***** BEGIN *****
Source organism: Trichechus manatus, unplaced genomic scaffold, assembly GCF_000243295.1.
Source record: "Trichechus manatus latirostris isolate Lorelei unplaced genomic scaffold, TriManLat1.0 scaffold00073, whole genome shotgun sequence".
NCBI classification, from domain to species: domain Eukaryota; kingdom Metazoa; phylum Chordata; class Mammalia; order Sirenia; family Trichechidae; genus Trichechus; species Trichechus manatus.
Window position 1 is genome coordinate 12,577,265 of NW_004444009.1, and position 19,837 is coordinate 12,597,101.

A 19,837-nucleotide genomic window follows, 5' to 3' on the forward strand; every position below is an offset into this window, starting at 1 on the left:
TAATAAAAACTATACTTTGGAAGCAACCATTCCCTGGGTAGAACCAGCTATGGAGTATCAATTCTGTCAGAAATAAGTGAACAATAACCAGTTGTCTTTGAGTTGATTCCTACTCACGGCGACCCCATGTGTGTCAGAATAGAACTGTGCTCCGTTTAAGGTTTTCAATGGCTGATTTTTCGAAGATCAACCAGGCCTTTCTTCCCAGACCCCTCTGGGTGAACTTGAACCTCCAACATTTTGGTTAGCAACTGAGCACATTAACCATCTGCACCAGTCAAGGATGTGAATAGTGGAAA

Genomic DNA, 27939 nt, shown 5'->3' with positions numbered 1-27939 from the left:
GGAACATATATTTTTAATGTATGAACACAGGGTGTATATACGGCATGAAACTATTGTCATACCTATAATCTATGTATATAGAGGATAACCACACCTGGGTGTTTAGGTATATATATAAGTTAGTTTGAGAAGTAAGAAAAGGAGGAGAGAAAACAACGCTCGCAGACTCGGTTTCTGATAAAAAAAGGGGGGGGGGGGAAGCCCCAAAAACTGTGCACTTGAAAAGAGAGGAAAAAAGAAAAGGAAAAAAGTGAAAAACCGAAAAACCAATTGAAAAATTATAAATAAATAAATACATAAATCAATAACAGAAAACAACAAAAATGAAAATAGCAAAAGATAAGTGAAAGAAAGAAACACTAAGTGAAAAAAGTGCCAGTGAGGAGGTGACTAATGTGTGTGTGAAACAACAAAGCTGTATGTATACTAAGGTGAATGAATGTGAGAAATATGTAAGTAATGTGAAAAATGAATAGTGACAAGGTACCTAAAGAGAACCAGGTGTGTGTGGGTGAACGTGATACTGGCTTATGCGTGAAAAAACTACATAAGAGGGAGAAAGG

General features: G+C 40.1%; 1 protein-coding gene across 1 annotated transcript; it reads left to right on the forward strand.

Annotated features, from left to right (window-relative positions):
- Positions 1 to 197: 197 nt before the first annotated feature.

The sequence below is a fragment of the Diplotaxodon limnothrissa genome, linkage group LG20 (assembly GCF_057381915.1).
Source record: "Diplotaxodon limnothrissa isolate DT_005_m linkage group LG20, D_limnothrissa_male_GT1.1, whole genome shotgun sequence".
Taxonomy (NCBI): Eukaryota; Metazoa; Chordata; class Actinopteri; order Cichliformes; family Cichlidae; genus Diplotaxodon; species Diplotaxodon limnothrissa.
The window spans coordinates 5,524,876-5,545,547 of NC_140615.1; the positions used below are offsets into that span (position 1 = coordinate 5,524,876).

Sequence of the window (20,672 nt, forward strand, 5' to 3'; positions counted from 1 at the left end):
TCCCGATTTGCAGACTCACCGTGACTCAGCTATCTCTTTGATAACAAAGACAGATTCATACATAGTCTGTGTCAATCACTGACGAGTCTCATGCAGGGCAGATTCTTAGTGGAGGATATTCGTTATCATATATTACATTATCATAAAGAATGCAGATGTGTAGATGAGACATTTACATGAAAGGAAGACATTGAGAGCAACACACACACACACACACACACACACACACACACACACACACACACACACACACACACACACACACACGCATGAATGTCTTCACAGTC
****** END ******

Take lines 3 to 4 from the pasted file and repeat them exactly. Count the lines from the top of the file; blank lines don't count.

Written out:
NCBI classification, from domain to species: domain Eukaryota; kingdom Metazoa; phylum Chordata; class Mammalia; order Sirenia; family Trichechidae; genus Trichechus; species Trichechus manatus.
Window position 1 is genome coordinate 12,577,265 of NW_004444009.1, and position 19,837 is coordinate 12,597,101.